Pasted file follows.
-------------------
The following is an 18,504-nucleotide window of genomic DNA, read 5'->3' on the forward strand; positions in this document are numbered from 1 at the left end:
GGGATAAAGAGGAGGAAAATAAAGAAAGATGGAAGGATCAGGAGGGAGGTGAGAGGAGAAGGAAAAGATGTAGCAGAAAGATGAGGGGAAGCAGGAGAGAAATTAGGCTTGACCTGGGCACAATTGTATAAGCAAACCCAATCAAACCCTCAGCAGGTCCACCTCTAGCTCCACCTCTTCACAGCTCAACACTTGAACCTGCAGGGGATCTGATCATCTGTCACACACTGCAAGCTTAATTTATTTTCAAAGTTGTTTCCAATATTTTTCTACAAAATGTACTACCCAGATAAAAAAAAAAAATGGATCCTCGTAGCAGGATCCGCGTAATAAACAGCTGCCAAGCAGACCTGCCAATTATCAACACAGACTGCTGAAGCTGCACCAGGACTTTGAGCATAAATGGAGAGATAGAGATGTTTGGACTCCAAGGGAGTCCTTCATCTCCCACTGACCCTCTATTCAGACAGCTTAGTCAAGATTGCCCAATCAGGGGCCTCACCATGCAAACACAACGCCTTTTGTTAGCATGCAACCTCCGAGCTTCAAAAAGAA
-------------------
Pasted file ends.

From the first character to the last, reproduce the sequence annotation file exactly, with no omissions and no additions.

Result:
The following is an 18,504-nucleotide window of genomic DNA, read 5'->3' on the forward strand; positions in this document are numbered from 1 at the left end:
GGGATAAAGAGGAGGAAAATAAAGAAAGATGGAAGGATCAGGAGGGAGGTGAGAGGAGAAGGAAAAGATGTAGCAGAAAGATGAGGGGAAGCAGGAGAGAAATTAGGCTTGACCTGGGCACAATTGTATAAGCAAACCCAATCAAACCCTCAGCAGGTCCACCTCTAGCTCCACCTCTTCACAGCTCAACACTTGAACCTGCAGGGGATCTGATCATCTGTCACACACTGCAAGCTTAATTTATTTTCAAAGTTGTTTCCAATATTTTTCTACAAAATGTACTACCCAGATAAAAAAAAAAAATGGATCCTCGTAGCAGGATCCGCGTAATAAACAGCTGCCAAGCAGACCTGCCAATTATCAACACAGACTGCTGAAGCTGCACCAGGACTTTGAGCATAAATGGAGAGATAGAGATGTTTGGACTCCAAGGGAGTCCTTCATCTCCCACTGACCCTCTATTCAGACAGCTTAGTCAAGATTGCCCAATCAGGGGCCTCACCATGCAAACACAACGCCTTTTGTTAGCATGCAACCTCCGAGCTTCAAAAAGAA